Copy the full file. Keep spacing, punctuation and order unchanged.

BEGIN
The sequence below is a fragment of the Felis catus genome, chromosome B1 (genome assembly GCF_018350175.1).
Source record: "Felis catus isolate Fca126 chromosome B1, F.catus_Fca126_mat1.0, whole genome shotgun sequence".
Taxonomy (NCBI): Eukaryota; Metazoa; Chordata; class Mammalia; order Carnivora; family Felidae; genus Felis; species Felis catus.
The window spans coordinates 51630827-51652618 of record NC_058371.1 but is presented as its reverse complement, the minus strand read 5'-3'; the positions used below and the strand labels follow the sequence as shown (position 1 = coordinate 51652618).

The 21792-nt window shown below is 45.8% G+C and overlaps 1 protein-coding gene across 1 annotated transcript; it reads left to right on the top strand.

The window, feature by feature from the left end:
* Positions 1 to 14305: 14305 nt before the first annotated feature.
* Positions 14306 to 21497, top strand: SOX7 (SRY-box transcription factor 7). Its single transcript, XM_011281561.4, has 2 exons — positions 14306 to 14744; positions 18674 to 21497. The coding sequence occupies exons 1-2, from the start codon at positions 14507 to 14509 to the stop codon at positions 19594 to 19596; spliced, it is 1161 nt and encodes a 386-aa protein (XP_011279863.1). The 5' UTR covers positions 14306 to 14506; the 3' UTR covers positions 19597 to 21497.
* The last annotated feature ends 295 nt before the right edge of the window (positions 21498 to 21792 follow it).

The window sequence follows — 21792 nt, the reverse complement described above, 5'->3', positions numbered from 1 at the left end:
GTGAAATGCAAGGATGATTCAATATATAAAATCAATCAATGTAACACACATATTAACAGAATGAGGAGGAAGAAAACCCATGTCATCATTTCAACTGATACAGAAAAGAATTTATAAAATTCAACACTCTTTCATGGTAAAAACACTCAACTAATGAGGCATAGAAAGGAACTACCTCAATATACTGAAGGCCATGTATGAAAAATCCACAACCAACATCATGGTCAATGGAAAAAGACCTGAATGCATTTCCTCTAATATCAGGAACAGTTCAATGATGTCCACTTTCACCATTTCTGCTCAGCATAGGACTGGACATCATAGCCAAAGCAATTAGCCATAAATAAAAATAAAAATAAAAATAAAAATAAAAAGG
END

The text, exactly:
The sequence below is a fragment of the Felis catus genome, chromosome B1 (genome assembly GCF_018350175.1).
Source record: "Felis catus isolate Fca126 chromosome B1, F.catus_Fca126_mat1.0, whole genome shotgun sequence".
Taxonomy (NCBI): Eukaryota; Metazoa; Chordata; class Mammalia; order Carnivora; family Felidae; genus Felis; species Felis catus.
The window spans coordinates 51630827-51652618 of record NC_058371.1 but is presented as its reverse complement, the minus strand read 5'-3'; the positions used below and the strand labels follow the sequence as shown (position 1 = coordinate 51652618).

The 21792-nt window shown below is 45.8% G+C and overlaps 1 protein-coding gene across 1 annotated transcript; it reads left to right on the top strand.

The window, feature by feature from the left end:
* Positions 1 to 14305: 14305 nt before the first annotated feature.
* Positions 14306 to 21497, top strand: SOX7 (SRY-box transcription factor 7). Its single transcript, XM_011281561.4, has 2 exons — positions 14306 to 14744; positions 18674 to 21497. The coding sequence occupies exons 1-2, from the start codon at positions 14507 to 14509 to the stop codon at positions 19594 to 19596; spliced, it is 1161 nt and encodes a 386-aa protein (XP_011279863.1). The 5' UTR covers positions 14306 to 14506; the 3' UTR covers positions 19597 to 21497.
* The last annotated feature ends 295 nt before the right edge of the window (positions 21498 to 21792 follow it).

The window sequence follows — 21792 nt, the reverse complement described above, 5'->3', positions numbered from 1 at the left end:
GTGAAATGCAAGGATGATTCAATATATAAAATCAATCAATGTAACACACATATTAACAGAATGAGGAGGAAGAAAACCCATGTCATCATTTCAACTGATACAGAAAAGAATTTATAAAATTCAACACTCTTTCATGGTAAAAACACTCAACTAATGAGGCATAGAAAGGAACTACCTCAATATACTGAAGGCCATGTATGAAAAATCCACAACCAACATCATGGTCAATGGAAAAAGACCTGAATGCATTTCCTCTAATATCAGGAACAGTTCAATGATGTCCACTTTCACCATTTCTGCTCAGCATAGGACTGGACATCATAGCCAAAGCAATTAGCCATAAATAAAAATAAAAATAAAAATAAAAATAAAAAGG